The crazy irony is that having people in our home energizes me. I love watching God’s purpose unfold. It’s been a remarkable boost for our marriage, all this serving together. But I do know that I require recovery between purpose-fulfilling visits. Which, for future reference, is good to know.
Michael picked up my Jen Hatmaker books this summer, and we have a feeling God is about to blow the lid off and move our family to live more missionally: caring for the least, loving the unlovely. Not sure what that means yet. Excited to find out.
For now, we’re learning what it means to live obediently where we are now, to welcome the weary, join God in the work He has already started. We’ll sail the current, join the dance, play the symphony.
But if He tells me to play another game of Monopoly, we’re gonna have words.

3 thoughts on “Unfolding purpose – but not on Park Place

  1. 1.) Long time reader, first time commenter. I always want to say hi when I see you at church but figure it would make you feel awkward, which would make me feel awful so I just smile and keep going. So here's my official "hi". 2.) I am an extrovert and even I need down time in between all the craziness of life. If we've had a busy several days around here all I want to do is turn off my phone, crawl in bed and read or watch a silly movie with my husband. My husband is an introvert so he has really helped to slow me down while I have helped him come out of his shell a bit more. It's a great balance….most of the time. 3.) Those Hatmaker books are going to bring you to your knees and turn your world upside down. But it's a good upside down. Promise. 4.) Some of the most hospitable people I know are introverts. They are good at making everyone feel welcome, they are always a gracious host and they thoroughly enjoy hosting and serving others. You won't find them singing karaoke or doing cannonballs of the side of the pool, but they are kind, warm and inviting. Embrace your inner introverted hospitableness.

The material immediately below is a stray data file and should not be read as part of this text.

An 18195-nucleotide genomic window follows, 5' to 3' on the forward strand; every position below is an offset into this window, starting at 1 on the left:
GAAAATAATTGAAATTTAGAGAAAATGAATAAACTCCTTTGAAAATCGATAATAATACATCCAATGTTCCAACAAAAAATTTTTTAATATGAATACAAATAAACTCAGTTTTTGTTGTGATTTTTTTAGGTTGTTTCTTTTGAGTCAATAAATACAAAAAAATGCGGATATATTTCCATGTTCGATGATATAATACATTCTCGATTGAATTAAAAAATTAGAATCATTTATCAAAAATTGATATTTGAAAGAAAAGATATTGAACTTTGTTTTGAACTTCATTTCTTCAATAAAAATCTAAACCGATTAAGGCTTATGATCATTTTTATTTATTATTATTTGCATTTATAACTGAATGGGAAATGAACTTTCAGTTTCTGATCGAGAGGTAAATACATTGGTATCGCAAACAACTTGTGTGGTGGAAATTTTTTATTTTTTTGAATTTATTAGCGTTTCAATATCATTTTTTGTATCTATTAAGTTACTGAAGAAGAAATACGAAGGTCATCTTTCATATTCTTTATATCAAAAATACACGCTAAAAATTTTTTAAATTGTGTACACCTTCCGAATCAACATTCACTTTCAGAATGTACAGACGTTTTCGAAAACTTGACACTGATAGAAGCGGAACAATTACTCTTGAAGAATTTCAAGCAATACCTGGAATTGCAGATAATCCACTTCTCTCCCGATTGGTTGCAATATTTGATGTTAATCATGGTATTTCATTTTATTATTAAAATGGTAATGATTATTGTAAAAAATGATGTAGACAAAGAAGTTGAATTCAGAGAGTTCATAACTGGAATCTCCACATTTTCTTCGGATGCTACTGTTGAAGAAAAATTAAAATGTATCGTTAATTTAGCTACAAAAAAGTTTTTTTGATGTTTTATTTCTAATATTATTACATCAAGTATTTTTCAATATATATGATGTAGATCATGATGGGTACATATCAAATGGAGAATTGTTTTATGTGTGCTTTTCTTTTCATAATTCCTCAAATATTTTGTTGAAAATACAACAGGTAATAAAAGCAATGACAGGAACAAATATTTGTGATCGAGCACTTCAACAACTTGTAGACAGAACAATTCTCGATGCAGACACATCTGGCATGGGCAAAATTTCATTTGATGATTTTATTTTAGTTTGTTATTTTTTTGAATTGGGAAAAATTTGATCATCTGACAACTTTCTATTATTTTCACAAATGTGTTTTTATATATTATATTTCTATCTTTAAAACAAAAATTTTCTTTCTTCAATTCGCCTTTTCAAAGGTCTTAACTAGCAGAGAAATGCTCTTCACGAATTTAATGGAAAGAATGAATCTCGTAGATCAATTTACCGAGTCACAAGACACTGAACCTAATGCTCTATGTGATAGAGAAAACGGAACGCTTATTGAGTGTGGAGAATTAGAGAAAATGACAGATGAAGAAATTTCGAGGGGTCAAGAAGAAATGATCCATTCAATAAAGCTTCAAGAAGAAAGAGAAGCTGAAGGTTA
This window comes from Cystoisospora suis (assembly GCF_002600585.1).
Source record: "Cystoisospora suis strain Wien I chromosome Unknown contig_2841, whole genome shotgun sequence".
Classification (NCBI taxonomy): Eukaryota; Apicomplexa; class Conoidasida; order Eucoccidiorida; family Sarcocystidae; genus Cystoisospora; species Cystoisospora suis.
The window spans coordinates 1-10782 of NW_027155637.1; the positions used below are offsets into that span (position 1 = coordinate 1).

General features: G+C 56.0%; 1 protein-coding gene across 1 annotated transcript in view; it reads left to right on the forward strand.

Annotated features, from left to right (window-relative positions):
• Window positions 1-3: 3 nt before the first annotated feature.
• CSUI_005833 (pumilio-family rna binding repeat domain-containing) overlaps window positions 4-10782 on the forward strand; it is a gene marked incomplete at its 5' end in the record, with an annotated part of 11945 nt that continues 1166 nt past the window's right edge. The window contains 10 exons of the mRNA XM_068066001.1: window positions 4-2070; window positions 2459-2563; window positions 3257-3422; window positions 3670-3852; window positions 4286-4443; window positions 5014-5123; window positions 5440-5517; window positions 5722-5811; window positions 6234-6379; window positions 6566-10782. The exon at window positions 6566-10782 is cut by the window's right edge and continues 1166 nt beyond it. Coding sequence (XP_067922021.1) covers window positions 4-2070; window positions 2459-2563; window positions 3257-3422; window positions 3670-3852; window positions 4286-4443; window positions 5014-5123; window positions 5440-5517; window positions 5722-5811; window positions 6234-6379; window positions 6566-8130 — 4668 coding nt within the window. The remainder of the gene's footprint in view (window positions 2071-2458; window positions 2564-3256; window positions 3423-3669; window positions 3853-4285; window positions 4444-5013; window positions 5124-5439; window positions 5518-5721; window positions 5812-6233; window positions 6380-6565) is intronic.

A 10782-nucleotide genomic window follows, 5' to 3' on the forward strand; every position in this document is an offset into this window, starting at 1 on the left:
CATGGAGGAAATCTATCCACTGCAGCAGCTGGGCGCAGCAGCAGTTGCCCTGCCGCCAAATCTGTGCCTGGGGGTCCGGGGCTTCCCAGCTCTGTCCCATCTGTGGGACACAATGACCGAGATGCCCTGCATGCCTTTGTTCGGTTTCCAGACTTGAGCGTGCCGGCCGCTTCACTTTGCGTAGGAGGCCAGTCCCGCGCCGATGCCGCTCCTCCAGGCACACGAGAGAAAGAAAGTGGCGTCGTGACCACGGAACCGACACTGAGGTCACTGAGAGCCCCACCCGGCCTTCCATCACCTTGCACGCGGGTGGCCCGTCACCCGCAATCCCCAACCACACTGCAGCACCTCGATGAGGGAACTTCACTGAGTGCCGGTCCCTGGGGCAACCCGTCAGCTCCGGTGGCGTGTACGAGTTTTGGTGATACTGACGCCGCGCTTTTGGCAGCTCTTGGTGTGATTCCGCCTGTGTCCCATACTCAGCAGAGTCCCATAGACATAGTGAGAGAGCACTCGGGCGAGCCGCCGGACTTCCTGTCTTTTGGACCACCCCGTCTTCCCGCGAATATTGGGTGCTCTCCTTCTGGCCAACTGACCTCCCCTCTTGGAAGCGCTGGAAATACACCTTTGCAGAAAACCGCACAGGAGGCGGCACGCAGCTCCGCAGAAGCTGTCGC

2. My foreign friend used to spend the holidays at our house while she was a student in the States. She loved that we gave her her own room where she could hide for days and do nothing but read–or Skype the folks back home in her own language. And she didn't have to talk on road trips. Car silence was acceptable.Sometimes it takes an introvert to help an introvert (me) feel at home. And that's even more of a gift when someone needs a place to heal/grieve (I know!). Your friends are lucky to have your home on the way to wherever they're going. (I'll keep that in mind if I ever make it back your way.)And yes, you're gonna love Hatmaker's books.

  3. love. love. love. you and mikey mike are such servants. i marvel at how you have 'things' people in this world strive for, yet know that it doesn't matter. you are to be immolated.